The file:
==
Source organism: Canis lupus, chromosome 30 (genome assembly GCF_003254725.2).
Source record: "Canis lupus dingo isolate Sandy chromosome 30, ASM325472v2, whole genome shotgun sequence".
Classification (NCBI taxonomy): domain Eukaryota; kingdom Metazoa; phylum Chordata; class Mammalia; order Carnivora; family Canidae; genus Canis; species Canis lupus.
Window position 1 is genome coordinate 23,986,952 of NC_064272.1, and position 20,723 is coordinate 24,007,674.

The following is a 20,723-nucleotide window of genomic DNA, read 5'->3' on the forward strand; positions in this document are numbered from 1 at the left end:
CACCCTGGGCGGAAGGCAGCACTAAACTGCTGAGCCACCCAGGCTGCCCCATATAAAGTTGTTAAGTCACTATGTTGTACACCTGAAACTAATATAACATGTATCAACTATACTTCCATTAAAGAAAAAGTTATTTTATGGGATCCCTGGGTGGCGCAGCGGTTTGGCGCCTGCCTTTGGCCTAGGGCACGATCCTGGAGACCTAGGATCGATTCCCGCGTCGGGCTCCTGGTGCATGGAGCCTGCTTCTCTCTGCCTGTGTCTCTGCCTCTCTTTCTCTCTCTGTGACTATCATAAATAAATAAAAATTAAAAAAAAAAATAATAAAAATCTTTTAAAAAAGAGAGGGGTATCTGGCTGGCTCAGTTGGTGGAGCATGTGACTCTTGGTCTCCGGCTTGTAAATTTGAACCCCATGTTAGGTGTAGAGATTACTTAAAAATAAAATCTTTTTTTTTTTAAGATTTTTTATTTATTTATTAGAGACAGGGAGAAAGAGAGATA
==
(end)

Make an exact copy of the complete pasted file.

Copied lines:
Source organism: Canis lupus, chromosome 30 (genome assembly GCF_003254725.2).
Source record: "Canis lupus dingo isolate Sandy chromosome 30, ASM325472v2, whole genome shotgun sequence".
Classification (NCBI taxonomy): domain Eukaryota; kingdom Metazoa; phylum Chordata; class Mammalia; order Carnivora; family Canidae; genus Canis; species Canis lupus.
Window position 1 is genome coordinate 23,986,952 of NC_064272.1, and position 20,723 is coordinate 24,007,674.

The following is a 20,723-nucleotide window of genomic DNA, read 5'->3' on the forward strand; positions in this document are numbered from 1 at the left end:
CACCCTGGGCGGAAGGCAGCACTAAACTGCTGAGCCACCCAGGCTGCCCCATATAAAGTTGTTAAGTCACTATGTTGTACACCTGAAACTAATATAACATGTATCAACTATACTTCCATTAAAGAAAAAGTTATTTTATGGGATCCCTGGGTGGCGCAGCGGTTTGGCGCCTGCCTTTGGCCTAGGGCACGATCCTGGAGACCTAGGATCGATTCCCGCGTCGGGCTCCTGGTGCATGGAGCCTGCTTCTCTCTGCCTGTGTCTCTGCCTCTCTTTCTCTCTCTGTGACTATCATAAATAAATAAAAATTAAAAAAAAAAATAATAAAAATCTTTTAAAAAAGAGAGGGGTATCTGGCTGGCTCAGTTGGTGGAGCATGTGACTCTTGGTCTCCGGCTTGTAAATTTGAACCCCATGTTAGGTGTAGAGATTACTTAAAAATAAAATCTTTTTTTTTTTAAGATTTTTTATTTATTTATTAGAGACAGGGAGAAAGAGAGATA